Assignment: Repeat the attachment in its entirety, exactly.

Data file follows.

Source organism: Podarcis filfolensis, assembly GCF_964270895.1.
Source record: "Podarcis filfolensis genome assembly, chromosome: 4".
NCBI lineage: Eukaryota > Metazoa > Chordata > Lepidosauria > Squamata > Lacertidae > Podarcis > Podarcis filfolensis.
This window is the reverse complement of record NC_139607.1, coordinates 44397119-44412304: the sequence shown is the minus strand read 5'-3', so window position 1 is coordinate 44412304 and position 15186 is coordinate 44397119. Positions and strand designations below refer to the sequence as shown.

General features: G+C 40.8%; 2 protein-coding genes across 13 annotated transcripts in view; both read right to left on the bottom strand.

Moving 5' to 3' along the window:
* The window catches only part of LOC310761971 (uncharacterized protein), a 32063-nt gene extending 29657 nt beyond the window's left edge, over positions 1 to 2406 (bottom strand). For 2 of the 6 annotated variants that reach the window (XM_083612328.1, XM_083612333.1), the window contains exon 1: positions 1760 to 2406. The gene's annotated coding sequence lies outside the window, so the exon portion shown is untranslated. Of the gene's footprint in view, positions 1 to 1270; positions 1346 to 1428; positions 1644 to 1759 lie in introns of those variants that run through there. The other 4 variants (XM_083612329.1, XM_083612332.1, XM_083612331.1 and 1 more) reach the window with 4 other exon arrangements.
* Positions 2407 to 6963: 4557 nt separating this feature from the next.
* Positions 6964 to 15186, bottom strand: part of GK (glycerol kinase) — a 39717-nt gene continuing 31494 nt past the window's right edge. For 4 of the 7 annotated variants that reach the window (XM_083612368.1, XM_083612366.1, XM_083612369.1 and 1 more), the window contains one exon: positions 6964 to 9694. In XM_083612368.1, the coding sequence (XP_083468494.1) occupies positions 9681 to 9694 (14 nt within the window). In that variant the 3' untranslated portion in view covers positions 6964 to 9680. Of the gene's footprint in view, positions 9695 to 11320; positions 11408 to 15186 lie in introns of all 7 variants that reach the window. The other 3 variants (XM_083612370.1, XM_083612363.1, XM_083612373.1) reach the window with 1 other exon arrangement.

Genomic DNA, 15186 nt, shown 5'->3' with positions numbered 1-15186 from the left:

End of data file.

Source organism: Podarcis filfolensis, assembly GCF_964270895.1.
Source record: "Podarcis filfolensis genome assembly, chromosome: 4".
NCBI lineage: Eukaryota > Metazoa > Chordata > Lepidosauria > Squamata > Lacertidae > Podarcis > Podarcis filfolensis.
This window is the reverse complement of record NC_139607.1, coordinates 44397119-44412304: the sequence shown is the minus strand read 5'-3', so window position 1 is coordinate 44412304 and position 15186 is coordinate 44397119. Positions and strand designations below refer to the sequence as shown.

General features: G+C 40.8%; 2 protein-coding genes across 13 annotated transcripts in view; both read right to left on the bottom strand.

Moving 5' to 3' along the window:
* The window catches only part of LOC310761971 (uncharacterized protein), a 32063-nt gene extending 29657 nt beyond the window's left edge, over positions 1 to 2406 (bottom strand). For 2 of the 6 annotated variants that reach the window (XM_083612328.1, XM_083612333.1), the window contains exon 1: positions 1760 to 2406. The gene's annotated coding sequence lies outside the window, so the exon portion shown is untranslated. Of the gene's footprint in view, positions 1 to 1270; positions 1346 to 1428; positions 1644 to 1759 lie in introns of those variants that run through there. The other 4 variants (XM_083612329.1, XM_083612332.1, XM_083612331.1 and 1 more) reach the window with 4 other exon arrangements.
* Positions 2407 to 6963: 4557 nt separating this feature from the next.
* Positions 6964 to 15186, bottom strand: part of GK (glycerol kinase) — a 39717-nt gene continuing 31494 nt past the window's right edge. For 4 of the 7 annotated variants that reach the window (XM_083612368.1, XM_083612366.1, XM_083612369.1 and 1 more), the window contains one exon: positions 6964 to 9694. In XM_083612368.1, the coding sequence (XP_083468494.1) occupies positions 9681 to 9694 (14 nt within the window). In that variant the 3' untranslated portion in view covers positions 6964 to 9680. Of the gene's footprint in view, positions 9695 to 11320; positions 11408 to 15186 lie in introns of all 7 variants that reach the window. The other 3 variants (XM_083612370.1, XM_083612363.1, XM_083612373.1) reach the window with 1 other exon arrangement.

Genomic DNA, 15186 nt, shown 5'->3' with positions numbered 1-15186 from the left: